Suddenly, it’s Trust Barometer time again…

As regular as the first snowdrops, the Edelman Trust Barometer pokes over the top of the New Year towards Spring. This week, the executive summary was unveiled and, having waded through the clips, notes and pictures, I don’t think it has really come up with anything new, startling or provocative. And, as usual, I was particularly disappointed with the sample sizes and inclusions for something that purports to be a global survey.

Only 20 out of the 195 countries in the world – and that 195 can increase or decrease depending on whose statistics you go with – were included in the  survey. Just under 4500 ‘media-attentive opinion leaders’ were questioned for 30 minutes each in order to come up with the goods. Given the noise generated around this year’s survey, on inspection I would have expected more countries to be included and a much higher number of participants involved. 4475 is a very tiny percentage of the global population. Even if you opt to partition your sample and then slice your segment – in this case the ‘opinion leaders’ – I’d put a dollar or two on there being more than 4475 around the place.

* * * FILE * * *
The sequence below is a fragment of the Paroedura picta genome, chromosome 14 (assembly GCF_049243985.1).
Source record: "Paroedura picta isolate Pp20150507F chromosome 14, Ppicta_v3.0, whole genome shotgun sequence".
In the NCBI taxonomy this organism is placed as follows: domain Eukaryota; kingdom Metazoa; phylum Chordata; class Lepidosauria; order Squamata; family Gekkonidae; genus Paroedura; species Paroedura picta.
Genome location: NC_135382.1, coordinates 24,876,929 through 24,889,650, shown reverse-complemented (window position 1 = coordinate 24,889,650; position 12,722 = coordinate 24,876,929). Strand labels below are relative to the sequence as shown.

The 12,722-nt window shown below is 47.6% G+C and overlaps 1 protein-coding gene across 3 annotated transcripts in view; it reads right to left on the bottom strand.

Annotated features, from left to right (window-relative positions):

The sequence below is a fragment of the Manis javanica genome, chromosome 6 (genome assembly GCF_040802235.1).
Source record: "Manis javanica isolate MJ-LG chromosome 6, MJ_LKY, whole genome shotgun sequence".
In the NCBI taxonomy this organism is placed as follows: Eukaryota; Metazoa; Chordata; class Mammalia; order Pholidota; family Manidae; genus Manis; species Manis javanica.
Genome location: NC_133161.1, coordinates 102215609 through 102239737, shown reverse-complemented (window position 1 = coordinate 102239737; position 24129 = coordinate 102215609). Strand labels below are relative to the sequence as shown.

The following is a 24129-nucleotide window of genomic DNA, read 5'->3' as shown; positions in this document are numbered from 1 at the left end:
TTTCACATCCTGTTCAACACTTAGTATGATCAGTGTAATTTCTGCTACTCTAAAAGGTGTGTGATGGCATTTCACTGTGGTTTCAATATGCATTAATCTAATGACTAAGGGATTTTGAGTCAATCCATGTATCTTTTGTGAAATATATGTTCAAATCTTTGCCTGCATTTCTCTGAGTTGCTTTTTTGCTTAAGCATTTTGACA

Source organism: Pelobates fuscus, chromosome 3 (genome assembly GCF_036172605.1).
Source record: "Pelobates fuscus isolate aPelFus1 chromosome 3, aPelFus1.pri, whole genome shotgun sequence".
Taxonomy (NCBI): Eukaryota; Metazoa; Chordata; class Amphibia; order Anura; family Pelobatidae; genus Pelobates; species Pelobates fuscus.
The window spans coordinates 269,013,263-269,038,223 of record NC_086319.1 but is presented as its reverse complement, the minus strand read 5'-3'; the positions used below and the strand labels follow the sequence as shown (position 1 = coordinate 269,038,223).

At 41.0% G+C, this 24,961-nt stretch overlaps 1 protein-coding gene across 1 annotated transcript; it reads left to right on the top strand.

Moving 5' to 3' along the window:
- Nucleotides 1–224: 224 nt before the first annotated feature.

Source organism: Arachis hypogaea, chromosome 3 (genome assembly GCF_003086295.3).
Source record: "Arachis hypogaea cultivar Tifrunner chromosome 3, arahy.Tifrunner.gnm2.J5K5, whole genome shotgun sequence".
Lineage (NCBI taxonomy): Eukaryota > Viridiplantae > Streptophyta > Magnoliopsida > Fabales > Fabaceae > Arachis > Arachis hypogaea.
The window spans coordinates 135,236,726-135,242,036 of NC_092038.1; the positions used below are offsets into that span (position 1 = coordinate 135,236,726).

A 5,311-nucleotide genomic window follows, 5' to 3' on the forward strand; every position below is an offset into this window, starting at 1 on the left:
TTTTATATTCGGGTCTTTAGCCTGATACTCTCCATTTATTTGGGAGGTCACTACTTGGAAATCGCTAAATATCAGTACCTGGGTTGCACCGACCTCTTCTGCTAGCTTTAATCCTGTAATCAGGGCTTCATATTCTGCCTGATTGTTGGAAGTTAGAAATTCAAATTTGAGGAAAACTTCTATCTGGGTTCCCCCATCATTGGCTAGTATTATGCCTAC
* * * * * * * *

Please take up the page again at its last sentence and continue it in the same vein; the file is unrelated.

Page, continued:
Still, on to the content. The report indicates that trust in business is down, CEOs are regarded in a much poorer light, non-government organisations are more trusted and good communication helps build trust.  To be frank, I think a monkey assigned to an outer-space mission for the last year could have returned to earth and told us that without too much prompting.